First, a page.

Example pre workout meals:
- Lentil and quinoa salad (2 - 3 hours before)
- Smoothie with banana, berries and protein powder (90 minutes before)
- Piece of fruit and BCAAs (30 minutes before)
Now you know what to eat to perform at your best, but performance means absolutely nothing if you don’t recover properly!
Now, when I think of recovery, the most important place to start is sleep. I could write a whole article on the subject, but for now I will just state the basics when it comes to sleep and make an assumption you are getting 7-9 hours of sleep a night…because you should be!
One study in particular from the Strength and Conditioning Journal by Marshall and Turner (2016), showed that when we reach deeper stages of sleep, growth hormone and other androgens are released which are important for a bunch of reasons including muscle growth and repair as well as bone growth, and restoration/recovery of your nervous system and metabolic expenditure from a previous training session.
There are a thousand and one other articles, studies, textbooks, etc. that emphasize benefits and importance of sleep. So before I go any further, make sure you've got your sleep locked down before you even look at your nutrition!
Now, onto the food. You will need a combination of carbohydrates and protein in your post workout meal to cover all aspects of recovery. We need carbohydrates to replenish those depleted glycogen stores and protein to support the repair of damaged muscle, and growth of new muscle.
If we are continuing the analogy that your body is like your car, or truck depending on how much of a beast you are, think of your workout as a road trip and now you returned home to refill your gas tank and get some work and repair on it.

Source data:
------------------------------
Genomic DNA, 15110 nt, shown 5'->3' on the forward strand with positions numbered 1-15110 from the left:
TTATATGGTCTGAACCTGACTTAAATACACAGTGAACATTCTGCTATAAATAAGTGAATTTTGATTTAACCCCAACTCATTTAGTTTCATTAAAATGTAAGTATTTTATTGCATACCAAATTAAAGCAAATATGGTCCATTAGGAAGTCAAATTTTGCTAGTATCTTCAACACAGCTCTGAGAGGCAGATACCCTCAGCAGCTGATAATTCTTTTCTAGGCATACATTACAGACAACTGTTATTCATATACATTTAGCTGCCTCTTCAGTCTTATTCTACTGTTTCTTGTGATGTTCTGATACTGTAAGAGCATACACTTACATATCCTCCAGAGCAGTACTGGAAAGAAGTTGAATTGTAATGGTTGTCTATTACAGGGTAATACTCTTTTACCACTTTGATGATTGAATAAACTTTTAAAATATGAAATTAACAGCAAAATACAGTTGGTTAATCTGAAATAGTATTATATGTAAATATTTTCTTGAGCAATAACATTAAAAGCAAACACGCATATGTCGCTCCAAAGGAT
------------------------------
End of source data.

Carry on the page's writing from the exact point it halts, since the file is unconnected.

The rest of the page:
Whilst I don’t like getting too specific in how many grams of this or that as it makes nutrition so much more difficult than it needs to be, especially for the average guy or gal looking to just be active and healthy, understand this is not your excuse to go H.A.M on everything in sight. In fact, if we are talking about protein specifically, you do not need a huge dose of protein to support muscle growth and repair post workout!
Most literature seems to agree on a range dose of 20 to 30g of protein post-workout depending on your size, lean muscle mass, gender, genetics, etc. That is why I love having PERFORM with a bit of fruit immediately after my workouts as it has an optimal dose of protein plus carbs from the fruit! I currently blend the Salted Maca Caramel with 2 bananas and coconut milk for the perfect post workout smoothie.
Or, if you've worked up an appetite and you're after something more substantial, why not give one of these combos a try or check out this 11 Unusual and Delicious Vegan Bodybuilding recipes:
- Lentils with peas, walnuts and veggies
- Black beans and quinoa with avocado and veggies
- Whole grain pasta with tomato sauce and veggies
- 2 to 4 slices of sprouted whole grain bread with avocado and veggies
So there you have it! Pre and post workout does and will impact your progress and either lead you closer to or farther from your ending goal.
Regardless if you are simply wanting to live a healthy lifestyle, want to lose fat, want to build muscle, or maybe something more specific like running 10km or a triathlon, how you fuel your workout and how you recovery from it will make all the difference in how quickly and efficiently you do it!
Burke, L., & Deakin, V. (2015). Clinical Sports Nutrition (5th ed.). McGraw-Hill Education (Australia).
Canadian Society for Exercise Physiology (2012). Canadian Physical Activity Guideines. Canadian Sedentary Behaviour Guidelines. Your Plan To Get Active Every Day.
Centers for Disease Control and Prevention. (2015). Physical Activity and Health. Retrieved from: https://www.cdc.gov/physicalactivity/basics/pa-health/index.htm
Marshall, G.J.G. & Turner, A.N. (2016). Strength and Conditioning Journal. The Importance of Sleep for Athletic Performance. 38(1). 61-67.
Maughan, R.J. & Leiper, J.B. (1995). European Journal of Applied Physiology and Occupational Physiology. Sodium Intake and Post-Exercise Rehydration in Man. 71. 311-19.
Tiidus, M., Tupling R.A., & Houstan, M.E. (2012). Biochmistry Primer for Exercise Science (4th ed.)